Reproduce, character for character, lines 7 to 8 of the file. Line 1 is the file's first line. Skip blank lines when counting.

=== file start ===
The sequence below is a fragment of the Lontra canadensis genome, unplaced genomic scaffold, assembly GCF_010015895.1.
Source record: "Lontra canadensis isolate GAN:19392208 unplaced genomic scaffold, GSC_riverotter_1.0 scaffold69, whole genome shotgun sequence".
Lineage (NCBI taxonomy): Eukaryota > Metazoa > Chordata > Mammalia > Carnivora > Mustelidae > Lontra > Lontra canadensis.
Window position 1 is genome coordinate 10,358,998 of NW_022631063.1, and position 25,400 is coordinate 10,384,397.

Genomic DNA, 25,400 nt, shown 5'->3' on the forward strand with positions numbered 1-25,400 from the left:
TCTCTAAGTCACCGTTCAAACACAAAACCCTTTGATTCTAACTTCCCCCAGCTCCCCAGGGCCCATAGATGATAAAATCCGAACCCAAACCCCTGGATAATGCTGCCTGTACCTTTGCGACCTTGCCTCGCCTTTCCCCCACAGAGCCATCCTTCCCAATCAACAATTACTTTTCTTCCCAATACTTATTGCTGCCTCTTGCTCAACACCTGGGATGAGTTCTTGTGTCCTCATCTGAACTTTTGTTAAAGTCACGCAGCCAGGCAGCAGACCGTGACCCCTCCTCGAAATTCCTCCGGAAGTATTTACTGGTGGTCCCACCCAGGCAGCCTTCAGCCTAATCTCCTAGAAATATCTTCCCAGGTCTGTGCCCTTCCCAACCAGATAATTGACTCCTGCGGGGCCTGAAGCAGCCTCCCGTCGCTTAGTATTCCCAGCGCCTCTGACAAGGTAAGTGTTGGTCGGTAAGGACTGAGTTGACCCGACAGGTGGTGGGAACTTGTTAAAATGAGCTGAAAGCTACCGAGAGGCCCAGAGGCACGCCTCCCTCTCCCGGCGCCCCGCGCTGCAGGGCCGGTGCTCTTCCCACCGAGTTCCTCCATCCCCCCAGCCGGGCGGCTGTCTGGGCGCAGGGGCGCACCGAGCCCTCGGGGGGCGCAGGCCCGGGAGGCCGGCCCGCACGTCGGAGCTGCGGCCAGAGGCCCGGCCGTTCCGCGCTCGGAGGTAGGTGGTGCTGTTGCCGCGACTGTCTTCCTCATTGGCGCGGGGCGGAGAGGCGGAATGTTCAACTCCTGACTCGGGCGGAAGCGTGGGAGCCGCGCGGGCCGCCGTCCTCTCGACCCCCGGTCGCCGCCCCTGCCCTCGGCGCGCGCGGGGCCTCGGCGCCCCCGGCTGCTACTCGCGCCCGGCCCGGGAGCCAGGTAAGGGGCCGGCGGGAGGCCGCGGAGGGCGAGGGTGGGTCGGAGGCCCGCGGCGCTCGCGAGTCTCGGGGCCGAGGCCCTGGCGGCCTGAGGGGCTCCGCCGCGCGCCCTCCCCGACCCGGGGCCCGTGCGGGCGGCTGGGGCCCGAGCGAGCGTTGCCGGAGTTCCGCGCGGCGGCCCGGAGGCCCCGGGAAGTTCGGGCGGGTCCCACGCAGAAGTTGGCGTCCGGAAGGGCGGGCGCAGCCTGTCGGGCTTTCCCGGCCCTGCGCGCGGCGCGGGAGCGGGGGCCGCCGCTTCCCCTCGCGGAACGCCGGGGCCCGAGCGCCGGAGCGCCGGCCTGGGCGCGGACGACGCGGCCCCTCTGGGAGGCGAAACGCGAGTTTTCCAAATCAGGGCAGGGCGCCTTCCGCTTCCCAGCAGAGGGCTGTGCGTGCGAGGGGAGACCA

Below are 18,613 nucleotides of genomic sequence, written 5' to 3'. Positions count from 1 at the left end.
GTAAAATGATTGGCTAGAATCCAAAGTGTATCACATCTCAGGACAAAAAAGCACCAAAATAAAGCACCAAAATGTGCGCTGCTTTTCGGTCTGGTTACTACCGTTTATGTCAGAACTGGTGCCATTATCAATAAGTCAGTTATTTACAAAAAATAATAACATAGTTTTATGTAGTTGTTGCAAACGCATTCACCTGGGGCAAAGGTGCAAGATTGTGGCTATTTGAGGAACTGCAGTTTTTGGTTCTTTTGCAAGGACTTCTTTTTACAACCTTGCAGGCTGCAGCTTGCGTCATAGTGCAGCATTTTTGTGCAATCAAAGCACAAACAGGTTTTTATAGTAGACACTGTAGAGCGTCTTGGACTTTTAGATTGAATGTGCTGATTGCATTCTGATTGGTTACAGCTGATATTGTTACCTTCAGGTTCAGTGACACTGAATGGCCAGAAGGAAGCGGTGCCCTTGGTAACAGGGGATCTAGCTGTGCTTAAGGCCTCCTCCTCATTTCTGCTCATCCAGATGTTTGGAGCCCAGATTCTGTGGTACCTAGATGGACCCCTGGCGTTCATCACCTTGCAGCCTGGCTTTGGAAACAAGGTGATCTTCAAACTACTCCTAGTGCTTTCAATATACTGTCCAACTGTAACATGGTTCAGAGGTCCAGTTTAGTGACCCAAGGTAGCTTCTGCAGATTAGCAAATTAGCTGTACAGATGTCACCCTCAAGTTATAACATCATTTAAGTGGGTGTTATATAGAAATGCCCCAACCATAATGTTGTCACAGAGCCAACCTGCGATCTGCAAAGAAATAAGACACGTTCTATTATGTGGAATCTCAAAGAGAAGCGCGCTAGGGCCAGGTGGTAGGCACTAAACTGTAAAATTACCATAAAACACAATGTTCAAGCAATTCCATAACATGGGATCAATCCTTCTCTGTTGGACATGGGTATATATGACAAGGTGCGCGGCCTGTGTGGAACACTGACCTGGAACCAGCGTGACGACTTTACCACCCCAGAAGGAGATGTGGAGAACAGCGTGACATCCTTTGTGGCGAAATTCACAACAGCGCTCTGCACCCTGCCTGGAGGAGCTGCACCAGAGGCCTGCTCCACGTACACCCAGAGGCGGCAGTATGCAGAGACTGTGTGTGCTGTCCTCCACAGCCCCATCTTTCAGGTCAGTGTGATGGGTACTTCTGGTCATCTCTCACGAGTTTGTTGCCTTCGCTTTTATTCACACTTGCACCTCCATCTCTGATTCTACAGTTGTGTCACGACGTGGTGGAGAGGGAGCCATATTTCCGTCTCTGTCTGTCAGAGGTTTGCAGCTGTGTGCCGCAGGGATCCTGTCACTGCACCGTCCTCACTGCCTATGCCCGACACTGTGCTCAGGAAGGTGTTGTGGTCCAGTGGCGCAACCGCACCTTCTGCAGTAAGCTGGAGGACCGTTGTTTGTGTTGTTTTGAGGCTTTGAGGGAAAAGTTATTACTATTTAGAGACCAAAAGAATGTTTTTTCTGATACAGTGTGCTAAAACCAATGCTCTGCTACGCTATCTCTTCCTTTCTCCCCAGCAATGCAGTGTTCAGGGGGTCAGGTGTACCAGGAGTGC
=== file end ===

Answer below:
Below are 18,613 nucleotides of genomic sequence, written 5' to 3'. Positions count from 1 at the left end.
GTAAAATGATTGGCTAGAATCCAAAGTGTATCACATCTCAGGACAAAAAAGCACCAAAATAAAGCACCAAAATGTGCGCTGCTTTTCGGTCTGGTTACTACCGTTTATGTCAGAACTGGTGCCATTATCAATAAGTCAGTTATTTACAAAAAATAATAACATAGTTTTATGTAGTTGTTGCAAACGCATTCACCTGGGGCAAAGGTGCAAGATTGTGGCTATTTGAGGAACTGCAGTTTTTGGTTCTTTTGCAAGGACTTCTTTTTACAACCTTGCAGGCTGCAGCTTGCGTCATAGTGCAGCATTTTTGTGCAATCAAAGCACAAACAGGTTTTTATAGTAGACACTGTAGAGCGTCTTGGACTTTTAGATTGAATGTGCTGATTGCATTCTGATTGGTTACAGCTGATATTGTTACCTTCAGGTTCAGTGACACTGAATGGCCAGAAGGAAGCGGTGCCCTTGGTAACAGGGGATCTAGCTGTGCTTAAGGCCTCCTCCTCATTTCTGCTCATCCAGATGTTTGGAGCCCAGATTCTGTGGTACCTAGATGGACCCCTGGCGTTCATCACCTTGCAGCCTGGCTTTGGAAACAAGGTGATCTTCAAACTACTCCTAGTGCTTTCAATATACTGTCCAACTGTAACATGGTTCAGAGGTCCAGTTTAGTGACCCAAGGTAGCTTCTGCAGATTAGCAAATTAGCTGTACAGATGTCACCCTCAAGTTATAACATCATTTAAGTGGGTGTTATATAGAAATGCCCCAACCATAATGTTGTCACAGAGCCAACCTGCGATCTGCAAAGAAATAAGACACGTTCTATTATGTGGAATCTCAAAGAGAAGCGCGCTAGGGCCAGGTGGTAGGCACTAAACTGTAAAATTACCATAAAACACAATGTTCAAGCAATTCCATAACATGGGATCAATCCTTCTCTGTTGGACATGGGTATATATGACAAGGTGCGCGGCCTGTGTGGAACACTGACCTGGAACCAGCGTGACGACTTTACCACCCCAGAAGGAGATGTGGAGAACAGCGTGACATCCTTTGTGGCGAAATTCACAACAGCGCTCTGCACCCTGCCTGGAGGAGCTGCACCAGAGGCCTGCTCCACGTACACCCAGAGGCGGCAGTATGCAGAGACTGTGTGTGCTGTCCTCCACAGCCCCATCTTTCAGGTCAGTGTGATGGGTACTTCTGGTCATCTCTCACGAGTTTGTTGCCTTCGCTTTTATTCACACTTGCACCTCCATCTCTGATTCTACAGTTGTGTCACGACGTGGTGGAGAGGGAGCCATATTTCCGTCTCTGTCTGTCAGAGGTTTGCAGCTGTGTGCCGCAGGGATCCTGTCACTGCACCGTCCTCACTGCCTATGCCCGACACTGTGCTCAGGAAGGTGTTGTGGTCCAGTGGCGCAACCGCACCTTCTGCAGTAAGCTGGAGGACCGTTGTTTGTGTTGTTTTGAGGCTTTGAGGGAAAAGTTATTACTATTTAGAGACCAAAAGAATGTTTTTTCTGATACAGTGTGCTAAAACCAATGCTCTGCTACGCTATCTCTTCCTTTCTCCCCAGCAATGCAGTGTTCAGGGGGTCAGGTGTACCAGGAGTGC